My Uncle Deane and Aunt Nancy just celebrated their 55th wedding anniversary on August 6, 2015. As I’m reading through my grandfather’s family letters to complete my “year a day challenge” as so often happens, I come across something that demands my attention and takes me off task.
As a belated 55th wedding anniversary tribute to my Uncle Deane and Aunt Nancy, here is my grandfather’s account of the early days of their relationship and the parents’ first dinner together. At the time this was written, Deane was a senior and Nancy was a junior at Indiana University. In the family letter dated November 25, 1958, JBK writes:
“There are prospects of a wedding in our family. Deane is sure he has found the right girl, and they thought of getting married at the end of this school year, but the latest decision is to wait until Deane finds out whether the Army is going to take him, and for Nancy to finish her last year at the university. They met while they were both working on the Daily Student, and this fall it began to get serious. Nancy Myers lives in Columbus, Indiana, 40 miles east of Bloomington; she is majoring in journalism and literature. She is pretty, intelligent, and wise for her years, and we like her very much. We invited her father and mother for dinner about a month ago, with her sister and her boyfriend. It was her father’s birthday and we all had a good time. The four young people went to a dance and the four parents stayed home and had a good talk.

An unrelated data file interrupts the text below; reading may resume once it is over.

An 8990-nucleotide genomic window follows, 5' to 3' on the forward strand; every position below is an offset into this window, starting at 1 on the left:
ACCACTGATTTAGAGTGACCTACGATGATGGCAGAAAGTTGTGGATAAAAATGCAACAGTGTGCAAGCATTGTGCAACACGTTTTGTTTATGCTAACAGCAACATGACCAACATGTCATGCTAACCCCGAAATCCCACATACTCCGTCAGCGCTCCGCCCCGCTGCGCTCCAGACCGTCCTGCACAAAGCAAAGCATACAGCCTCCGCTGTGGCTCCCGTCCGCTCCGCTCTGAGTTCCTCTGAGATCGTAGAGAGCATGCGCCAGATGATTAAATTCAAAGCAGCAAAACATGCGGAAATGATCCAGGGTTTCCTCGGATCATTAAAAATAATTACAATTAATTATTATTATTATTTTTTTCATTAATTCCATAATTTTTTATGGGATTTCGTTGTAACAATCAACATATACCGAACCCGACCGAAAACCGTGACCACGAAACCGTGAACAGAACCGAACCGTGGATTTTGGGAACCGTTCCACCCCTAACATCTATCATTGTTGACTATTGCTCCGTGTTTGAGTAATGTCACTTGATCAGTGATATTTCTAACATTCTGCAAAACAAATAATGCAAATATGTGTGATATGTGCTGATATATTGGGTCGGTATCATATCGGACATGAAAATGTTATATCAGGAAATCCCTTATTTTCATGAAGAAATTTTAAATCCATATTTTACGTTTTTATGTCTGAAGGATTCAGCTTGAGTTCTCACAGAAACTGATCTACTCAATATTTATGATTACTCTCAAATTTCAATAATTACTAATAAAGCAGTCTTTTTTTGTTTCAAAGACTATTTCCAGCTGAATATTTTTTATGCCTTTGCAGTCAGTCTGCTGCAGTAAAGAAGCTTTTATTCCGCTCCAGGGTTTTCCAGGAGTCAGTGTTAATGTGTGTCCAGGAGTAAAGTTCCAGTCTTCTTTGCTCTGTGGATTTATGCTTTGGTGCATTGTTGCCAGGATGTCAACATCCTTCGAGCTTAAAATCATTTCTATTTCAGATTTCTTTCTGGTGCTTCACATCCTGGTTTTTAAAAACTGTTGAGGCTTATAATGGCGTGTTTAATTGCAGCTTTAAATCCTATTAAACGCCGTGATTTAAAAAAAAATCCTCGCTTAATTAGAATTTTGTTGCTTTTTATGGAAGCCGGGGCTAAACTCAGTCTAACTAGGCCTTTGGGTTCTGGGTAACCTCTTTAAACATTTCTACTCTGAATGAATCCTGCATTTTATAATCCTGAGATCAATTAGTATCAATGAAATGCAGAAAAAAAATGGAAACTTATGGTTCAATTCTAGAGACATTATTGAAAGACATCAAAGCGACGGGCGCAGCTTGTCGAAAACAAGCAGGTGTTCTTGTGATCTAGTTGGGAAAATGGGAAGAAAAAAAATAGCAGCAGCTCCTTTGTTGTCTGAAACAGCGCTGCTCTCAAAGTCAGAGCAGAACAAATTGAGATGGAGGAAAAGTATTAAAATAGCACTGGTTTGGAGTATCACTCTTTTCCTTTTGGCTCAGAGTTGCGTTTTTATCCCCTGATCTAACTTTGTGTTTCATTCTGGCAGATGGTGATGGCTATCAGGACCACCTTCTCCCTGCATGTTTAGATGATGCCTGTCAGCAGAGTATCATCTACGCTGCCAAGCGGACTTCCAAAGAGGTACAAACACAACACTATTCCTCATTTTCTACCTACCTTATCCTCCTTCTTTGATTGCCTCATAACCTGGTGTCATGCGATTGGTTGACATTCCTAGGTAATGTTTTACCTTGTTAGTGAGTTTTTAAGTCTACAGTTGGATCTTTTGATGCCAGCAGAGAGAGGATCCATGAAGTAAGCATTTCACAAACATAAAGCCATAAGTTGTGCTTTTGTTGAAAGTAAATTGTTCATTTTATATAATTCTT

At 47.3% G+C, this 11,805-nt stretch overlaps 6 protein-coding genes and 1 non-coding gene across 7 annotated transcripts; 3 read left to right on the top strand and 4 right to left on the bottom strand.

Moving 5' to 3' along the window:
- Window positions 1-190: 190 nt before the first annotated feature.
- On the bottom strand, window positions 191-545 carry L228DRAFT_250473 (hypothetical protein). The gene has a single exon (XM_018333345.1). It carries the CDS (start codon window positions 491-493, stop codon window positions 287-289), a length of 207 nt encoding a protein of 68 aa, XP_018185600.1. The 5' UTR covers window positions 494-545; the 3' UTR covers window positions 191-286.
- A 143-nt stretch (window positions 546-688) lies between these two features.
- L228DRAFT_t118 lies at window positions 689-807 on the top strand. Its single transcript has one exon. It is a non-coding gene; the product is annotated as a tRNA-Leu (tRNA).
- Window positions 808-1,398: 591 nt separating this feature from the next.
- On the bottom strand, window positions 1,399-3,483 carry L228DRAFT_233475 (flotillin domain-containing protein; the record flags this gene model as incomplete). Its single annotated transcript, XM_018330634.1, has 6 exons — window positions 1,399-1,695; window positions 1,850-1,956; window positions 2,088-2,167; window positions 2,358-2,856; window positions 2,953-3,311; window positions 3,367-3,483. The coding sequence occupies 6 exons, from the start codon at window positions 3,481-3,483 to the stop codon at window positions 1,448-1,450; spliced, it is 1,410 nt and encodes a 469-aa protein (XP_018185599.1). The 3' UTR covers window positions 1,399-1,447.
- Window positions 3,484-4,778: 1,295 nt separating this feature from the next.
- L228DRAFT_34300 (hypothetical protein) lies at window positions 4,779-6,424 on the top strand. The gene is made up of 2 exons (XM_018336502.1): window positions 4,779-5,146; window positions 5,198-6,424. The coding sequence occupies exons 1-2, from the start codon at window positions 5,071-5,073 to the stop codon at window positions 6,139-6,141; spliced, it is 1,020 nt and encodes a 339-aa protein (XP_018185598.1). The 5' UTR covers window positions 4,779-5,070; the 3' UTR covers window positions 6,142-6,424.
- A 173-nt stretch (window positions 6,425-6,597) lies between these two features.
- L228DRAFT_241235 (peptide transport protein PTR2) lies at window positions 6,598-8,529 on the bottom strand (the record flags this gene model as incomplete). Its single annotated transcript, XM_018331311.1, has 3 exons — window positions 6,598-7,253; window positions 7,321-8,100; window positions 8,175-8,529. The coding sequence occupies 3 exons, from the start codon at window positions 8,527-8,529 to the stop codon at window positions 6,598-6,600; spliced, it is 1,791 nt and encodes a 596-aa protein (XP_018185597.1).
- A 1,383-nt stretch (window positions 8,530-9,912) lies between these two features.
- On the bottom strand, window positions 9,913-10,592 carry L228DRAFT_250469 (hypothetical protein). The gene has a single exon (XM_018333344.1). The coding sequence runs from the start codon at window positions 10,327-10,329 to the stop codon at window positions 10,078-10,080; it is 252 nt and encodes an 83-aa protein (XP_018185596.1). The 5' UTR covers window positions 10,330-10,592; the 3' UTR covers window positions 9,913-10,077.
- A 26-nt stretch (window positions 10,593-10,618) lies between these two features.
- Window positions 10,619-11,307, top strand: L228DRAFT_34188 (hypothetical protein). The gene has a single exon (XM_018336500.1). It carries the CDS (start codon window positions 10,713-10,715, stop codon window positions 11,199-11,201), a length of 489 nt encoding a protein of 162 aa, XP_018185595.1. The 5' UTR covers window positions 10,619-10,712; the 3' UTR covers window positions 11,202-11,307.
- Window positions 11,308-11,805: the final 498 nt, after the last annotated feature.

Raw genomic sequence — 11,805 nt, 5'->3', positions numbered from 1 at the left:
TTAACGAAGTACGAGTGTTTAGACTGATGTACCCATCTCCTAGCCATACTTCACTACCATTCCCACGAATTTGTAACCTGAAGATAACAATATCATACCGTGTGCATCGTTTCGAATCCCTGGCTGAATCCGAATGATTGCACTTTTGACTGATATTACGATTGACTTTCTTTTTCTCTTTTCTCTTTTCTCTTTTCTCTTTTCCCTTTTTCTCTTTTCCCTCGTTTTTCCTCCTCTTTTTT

Mr. Myers studied for the ministry and preached for a while in a Christian church, then went into one of the plants in Columbus that makes radios and a number of other things as a personnel and labor relations officer. Her mother was born in Australia, and they are both lively, witty, and good people. They like Deane, and had no objections to the kids getting married, though it would please them if Nancy finished her last year in the university. This is an example of Mr. Myers’ kind of wisdom: he suggested that they think over carefully the pros and cons of getting married next June, then he would arrange a debate and he would argue in favor of it. Well, when Deane and Nancy thought of all the reasons against it, they called up her father and told him there would be no debate. They may still change their minds, but they are both thoughtful youngsters and, we will be satisfied with whatever they finally decide.